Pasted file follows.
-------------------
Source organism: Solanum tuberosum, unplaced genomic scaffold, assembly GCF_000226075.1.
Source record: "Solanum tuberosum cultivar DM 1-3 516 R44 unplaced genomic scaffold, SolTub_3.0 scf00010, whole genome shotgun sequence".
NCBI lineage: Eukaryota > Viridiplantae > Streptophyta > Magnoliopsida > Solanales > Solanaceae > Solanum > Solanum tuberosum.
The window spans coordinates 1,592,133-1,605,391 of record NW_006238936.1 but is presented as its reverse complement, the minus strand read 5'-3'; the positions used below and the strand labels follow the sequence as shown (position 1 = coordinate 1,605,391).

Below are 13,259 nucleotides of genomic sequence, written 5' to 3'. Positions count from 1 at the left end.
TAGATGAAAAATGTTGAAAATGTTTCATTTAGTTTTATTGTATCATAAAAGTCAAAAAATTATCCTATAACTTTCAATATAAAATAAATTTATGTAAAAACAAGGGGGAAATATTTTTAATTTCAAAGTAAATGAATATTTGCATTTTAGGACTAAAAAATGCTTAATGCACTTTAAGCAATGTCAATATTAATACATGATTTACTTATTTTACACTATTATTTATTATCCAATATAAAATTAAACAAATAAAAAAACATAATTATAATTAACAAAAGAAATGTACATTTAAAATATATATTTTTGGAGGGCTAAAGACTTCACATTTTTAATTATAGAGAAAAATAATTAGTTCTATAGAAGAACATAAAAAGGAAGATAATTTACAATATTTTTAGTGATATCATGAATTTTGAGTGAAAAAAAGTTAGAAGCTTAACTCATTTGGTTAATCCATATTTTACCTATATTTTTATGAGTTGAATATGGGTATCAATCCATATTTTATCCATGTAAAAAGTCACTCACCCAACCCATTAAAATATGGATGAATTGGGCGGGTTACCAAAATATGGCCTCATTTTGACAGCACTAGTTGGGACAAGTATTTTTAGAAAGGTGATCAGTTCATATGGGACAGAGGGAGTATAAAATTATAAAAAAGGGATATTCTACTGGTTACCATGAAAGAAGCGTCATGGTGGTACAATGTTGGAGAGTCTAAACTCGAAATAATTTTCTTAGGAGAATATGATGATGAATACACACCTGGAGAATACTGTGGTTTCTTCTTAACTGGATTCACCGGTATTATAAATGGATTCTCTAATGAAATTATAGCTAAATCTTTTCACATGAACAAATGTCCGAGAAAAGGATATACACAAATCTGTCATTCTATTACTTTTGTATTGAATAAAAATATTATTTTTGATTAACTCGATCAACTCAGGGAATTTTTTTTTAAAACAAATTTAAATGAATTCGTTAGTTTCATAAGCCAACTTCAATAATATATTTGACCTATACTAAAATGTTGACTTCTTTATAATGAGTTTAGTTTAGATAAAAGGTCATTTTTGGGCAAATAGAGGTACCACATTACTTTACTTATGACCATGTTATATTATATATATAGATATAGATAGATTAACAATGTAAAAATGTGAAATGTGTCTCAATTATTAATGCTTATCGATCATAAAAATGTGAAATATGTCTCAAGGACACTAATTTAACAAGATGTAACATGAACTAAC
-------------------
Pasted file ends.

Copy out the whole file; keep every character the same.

Source organism: Solanum tuberosum, unplaced genomic scaffold, assembly GCF_000226075.1.
Source record: "Solanum tuberosum cultivar DM 1-3 516 R44 unplaced genomic scaffold, SolTub_3.0 scf00010, whole genome shotgun sequence".
NCBI lineage: Eukaryota > Viridiplantae > Streptophyta > Magnoliopsida > Solanales > Solanaceae > Solanum > Solanum tuberosum.
The window spans coordinates 1,592,133-1,605,391 of record NW_006238936.1 but is presented as its reverse complement, the minus strand read 5'-3'; the positions used below and the strand labels follow the sequence as shown (position 1 = coordinate 1,605,391).

Below are 13,259 nucleotides of genomic sequence, written 5' to 3'. Positions count from 1 at the left end.
TAGATGAAAAATGTTGAAAATGTTTCATTTAGTTTTATTGTATCATAAAAGTCAAAAAATTATCCTATAACTTTCAATATAAAATAAATTTATGTAAAAACAAGGGGGAAATATTTTTAATTTCAAAGTAAATGAATATTTGCATTTTAGGACTAAAAAATGCTTAATGCACTTTAAGCAATGTCAATATTAATACATGATTTACTTATTTTACACTATTATTTATTATCCAATATAAAATTAAACAAATAAAAAAACATAATTATAATTAACAAAAGAAATGTACATTTAAAATATATATTTTTGGAGGGCTAAAGACTTCACATTTTTAATTATAGAGAAAAATAATTAGTTCTATAGAAGAACATAAAAAGGAAGATAATTTACAATATTTTTAGTGATATCATGAATTTTGAGTGAAAAAAAGTTAGAAGCTTAACTCATTTGGTTAATCCATATTTTACCTATATTTTTATGAGTTGAATATGGGTATCAATCCATATTTTATCCATGTAAAAAGTCACTCACCCAACCCATTAAAATATGGATGAATTGGGCGGGTTACCAAAATATGGCCTCATTTTGACAGCACTAGTTGGGACAAGTATTTTTAGAAAGGTGATCAGTTCATATGGGACAGAGGGAGTATAAAATTATAAAAAAGGGATATTCTACTGGTTACCATGAAAGAAGCGTCATGGTGGTACAATGTTGGAGAGTCTAAACTCGAAATAATTTTCTTAGGAGAATATGATGATGAATACACACCTGGAGAATACTGTGGTTTCTTCTTAACTGGATTCACCGGTATTATAAATGGATTCTCTAATGAAATTATAGCTAAATCTTTTCACATGAACAAATGTCCGAGAAAAGGATATACACAAATCTGTCATTCTATTACTTTTGTATTGAATAAAAATATTATTTTTGATTAACTCGATCAACTCAGGGAATTTTTTTTTAAAACAAATTTAAATGAATTCGTTAGTTTCATAAGCCAACTTCAATAATATATTTGACCTATACTAAAATGTTGACTTCTTTATAATGAGTTTAGTTTAGATAAAAGGTCATTTTTGGGCAAATAGAGGTACCACATTACTTTACTTATGACCATGTTATATTATATATATAGATATAGATAGATTAACAATGTAAAAATGTGAAATGTGTCTCAATTATTAATGCTTATCGATCATAAAAATGTGAAATATGTCTCAAGGACACTAATTTAACAAGATGTAACATGAACTAAC